Writing the perfect nurse CV doesn’t have to be hard. As a frontline healthcare worker, you have the expertise and experience to save lives. You’re one of the nation's superheroes. It’s simply about putting all of the above onto paper and turning the hiring manager’s head.
You don’t need to be told that nursing is a challenging position. Long shifts and a hectic workload can be hard to handle. However, when you’re making a real difference to the lives of ordinary people, it’s all worthwhile. It takes a hard-working and caring individual to excel in this role. If you have what it takes, it’s time to show off your skills on your CV.
Here at Resume.io, we have powerful resources to help job seekers just like you. We’ve got CV guides and CV examples for leading professions, backed up by an easy-to-use CV builder. If you’re looking for a way to supercharge your job hunt, you’ve just found it.
Within this CV guide (and the corresponding nurse CV example), we will go over the following topics:
- What does a nursing professional do?
- How to write a nurse CV (plus a CV sample)
- The best layout for a nursing CV
- Help for each section of your CV (summary, work history, education, skills)
- Professional CV layout hints and tips.
What does a nurse do?
Nursing is all about caring for patients when they need it the most. You will be looking after people with both long and short-term health conditions by following their care plans. Since it’s a multidisciplinary job, you could find yourself working in various medical departments.
Providing a high level of care to patients is the main part of this role. However, you will also find yourself communicating with patients’ family members, writing up patient care plans, and implementing a selection of treatments. Each day, you may have to:
- Communicate effectively with patients
- Administer treatments (such as medications)
- Set up blood tests and drips
- Carry out some medical procedures
- Support doctors and other medical staff
- Write up patient care plans
- Keep track of patient records
- Share information with patients
- Make quick and ethical decisions
Needless to say, working as a nurse can be difficult. You will need to be hard-working and determined to get far in this career. A standard working week is 37 and a half hours. However, you should keep in mind that this is shift work. That means that you may have to work evenings and weekends, which are generally unsociable hours.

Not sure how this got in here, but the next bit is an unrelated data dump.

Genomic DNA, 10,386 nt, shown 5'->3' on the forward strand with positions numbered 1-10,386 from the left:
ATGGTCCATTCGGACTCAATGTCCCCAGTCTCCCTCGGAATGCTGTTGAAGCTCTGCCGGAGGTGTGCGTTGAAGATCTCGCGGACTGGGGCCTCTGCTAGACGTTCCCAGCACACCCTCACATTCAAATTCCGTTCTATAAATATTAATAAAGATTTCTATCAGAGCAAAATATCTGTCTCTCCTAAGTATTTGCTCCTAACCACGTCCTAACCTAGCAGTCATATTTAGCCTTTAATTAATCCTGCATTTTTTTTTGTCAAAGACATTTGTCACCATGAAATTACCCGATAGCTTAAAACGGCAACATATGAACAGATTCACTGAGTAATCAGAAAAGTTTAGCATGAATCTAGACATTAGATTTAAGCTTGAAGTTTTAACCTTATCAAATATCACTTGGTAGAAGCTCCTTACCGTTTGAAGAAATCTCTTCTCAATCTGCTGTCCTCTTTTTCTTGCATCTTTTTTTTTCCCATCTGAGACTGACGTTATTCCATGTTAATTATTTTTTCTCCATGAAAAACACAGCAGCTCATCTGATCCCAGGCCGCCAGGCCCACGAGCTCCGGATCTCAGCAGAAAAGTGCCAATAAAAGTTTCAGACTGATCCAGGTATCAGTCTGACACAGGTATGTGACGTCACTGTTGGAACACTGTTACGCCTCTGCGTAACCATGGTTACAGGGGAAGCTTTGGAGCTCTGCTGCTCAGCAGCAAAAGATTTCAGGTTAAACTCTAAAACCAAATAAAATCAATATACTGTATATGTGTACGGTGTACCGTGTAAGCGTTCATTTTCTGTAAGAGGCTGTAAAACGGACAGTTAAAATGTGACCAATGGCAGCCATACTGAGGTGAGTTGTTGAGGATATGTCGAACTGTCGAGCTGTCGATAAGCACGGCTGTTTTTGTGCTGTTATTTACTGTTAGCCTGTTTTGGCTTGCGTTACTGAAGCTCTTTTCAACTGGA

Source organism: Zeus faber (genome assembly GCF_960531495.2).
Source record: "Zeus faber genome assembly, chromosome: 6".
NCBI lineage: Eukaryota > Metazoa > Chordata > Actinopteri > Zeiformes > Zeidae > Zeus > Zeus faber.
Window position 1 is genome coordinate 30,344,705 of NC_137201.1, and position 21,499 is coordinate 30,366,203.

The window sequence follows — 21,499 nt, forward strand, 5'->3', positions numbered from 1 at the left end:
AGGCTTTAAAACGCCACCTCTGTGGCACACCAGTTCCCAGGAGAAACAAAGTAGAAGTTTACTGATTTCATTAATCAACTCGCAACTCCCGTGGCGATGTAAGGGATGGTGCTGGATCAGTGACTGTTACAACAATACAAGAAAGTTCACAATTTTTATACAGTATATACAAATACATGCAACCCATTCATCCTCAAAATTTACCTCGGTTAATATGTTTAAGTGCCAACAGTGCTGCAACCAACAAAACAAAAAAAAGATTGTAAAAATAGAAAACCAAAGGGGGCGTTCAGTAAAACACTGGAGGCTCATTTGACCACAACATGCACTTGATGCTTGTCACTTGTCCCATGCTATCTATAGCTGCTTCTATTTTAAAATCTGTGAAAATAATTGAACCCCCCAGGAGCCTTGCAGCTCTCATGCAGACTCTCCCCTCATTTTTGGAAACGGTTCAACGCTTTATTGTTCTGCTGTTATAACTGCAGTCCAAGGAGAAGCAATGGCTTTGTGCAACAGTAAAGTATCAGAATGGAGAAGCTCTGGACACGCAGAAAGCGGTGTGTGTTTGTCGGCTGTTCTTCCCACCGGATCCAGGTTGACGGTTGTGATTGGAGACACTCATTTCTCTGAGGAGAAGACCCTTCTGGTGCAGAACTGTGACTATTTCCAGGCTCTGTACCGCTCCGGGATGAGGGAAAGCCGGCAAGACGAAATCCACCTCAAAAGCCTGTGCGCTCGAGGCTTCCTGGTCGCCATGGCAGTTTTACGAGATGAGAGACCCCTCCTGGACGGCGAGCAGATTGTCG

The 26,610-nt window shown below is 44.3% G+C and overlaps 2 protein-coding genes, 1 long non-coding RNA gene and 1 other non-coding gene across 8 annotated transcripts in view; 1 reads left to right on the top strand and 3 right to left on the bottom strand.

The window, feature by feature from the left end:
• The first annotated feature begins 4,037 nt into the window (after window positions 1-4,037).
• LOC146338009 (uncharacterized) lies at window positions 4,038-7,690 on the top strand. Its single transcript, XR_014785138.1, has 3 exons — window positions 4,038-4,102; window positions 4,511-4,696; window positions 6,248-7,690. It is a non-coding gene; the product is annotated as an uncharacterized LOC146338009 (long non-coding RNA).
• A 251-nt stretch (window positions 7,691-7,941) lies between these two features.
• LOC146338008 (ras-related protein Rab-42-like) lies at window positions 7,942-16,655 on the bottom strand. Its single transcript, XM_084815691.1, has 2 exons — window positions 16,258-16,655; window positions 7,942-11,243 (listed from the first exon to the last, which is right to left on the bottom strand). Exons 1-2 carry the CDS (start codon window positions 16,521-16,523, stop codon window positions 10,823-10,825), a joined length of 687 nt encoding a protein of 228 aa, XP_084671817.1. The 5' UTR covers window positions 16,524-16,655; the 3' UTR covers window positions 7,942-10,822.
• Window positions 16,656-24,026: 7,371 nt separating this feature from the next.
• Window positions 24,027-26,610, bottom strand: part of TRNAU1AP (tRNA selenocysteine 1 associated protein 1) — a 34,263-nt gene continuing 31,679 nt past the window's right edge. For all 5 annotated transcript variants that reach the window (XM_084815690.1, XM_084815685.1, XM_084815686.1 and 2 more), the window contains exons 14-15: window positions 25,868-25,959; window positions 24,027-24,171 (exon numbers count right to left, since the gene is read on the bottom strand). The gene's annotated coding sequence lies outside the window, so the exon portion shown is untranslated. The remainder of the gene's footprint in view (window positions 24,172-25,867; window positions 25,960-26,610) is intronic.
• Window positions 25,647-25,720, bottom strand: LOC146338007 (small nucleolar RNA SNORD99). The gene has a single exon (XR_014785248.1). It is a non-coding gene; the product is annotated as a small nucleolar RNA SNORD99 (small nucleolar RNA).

It’s not all doom and gloom. Choosing to go into nursing can be an immensely fulfilling decision. You will be responsible for supporting people when they need it the most.
How much a nurse gets paid in the United Kingdom depends on their experience and band level. A fully-qualified nurse starts on a salary of £28,407. That figure rises to £34,581 on the Band 5 of the NHS Agenda for Change pay rates. When you make it to Band 6, you can expect to make between £35,392 and £42,618.
If you get a Band 8 role — some of the highest paying roles such as an advanced nurse or lead nurse — your salary will be between £50,912 to £57,349. Work your way up the career ladder.
The future looks bright. When you have been working as a nurse for a matter of years, there are plenty of ways you can progress. For example, you can train to be a midwife, a district practice nurse, or a director of nursing. If you’d like to know about the pathways you can take within this career, the Royal College of Nursing has more information.
How to write a nurse CV
Are you itching to get started? Before you begin writing your nurse CV, you need to know what elements to include. Don’t worry. We’ve got you covered here. You can take a look at our CV example for inspiration. However, your document should feature:
- CV header
- CV summary (AKA a ‘personal profile’)
- Employment history section
- CV skills section
- Education section
Next, you need to understand the style, tone, and approach needed for a nurse CV. As a general rule, this type of application should be formal. Nursing is a highly-respected career and — while you will generally have to communicate with both patients and staff — your CV will likely be read by a medical professional.
Avoid using jargon, wherever possible. While there may be terms that everyone in the medical profession is familiar with, you don’t want to bamboozle the reader. Opt for simplified phrasing and don’t use acronyms when there’s room for the full titles.
You should also tailor your CV to the job at hand. Nursing is an umbrella term. You might be going for a role in a busy hospital environment or working in a walk-in clinic. The responsibilities of each role will be different from one another. Pick out only the skills and expertise that are appropriate for the type of nursing position you want to get.
Optimise for the ATS
Applicant Tracking Systems (ATS) are types of software that employers use when hiring new candidates. The program sifts through CVs and ranks them according to which are best suited to the role. The system used keywords to determine which is the right fit.
If you want to get past the ATS, it pays to tailor your resume. You can do this by looking at the original job advert and picking out any words or phrases used there. Sprinkling these throughout your application — as we have in the CV example — is a smart move.
Choosing the best CV format for a nurse
When applying for nursing roles, make things easy for recruiters. To do that, you should use the reverse chronological approach. It’s quite simple. Start with your most recent experience or education at the top of the page, and then work your way backwards in time.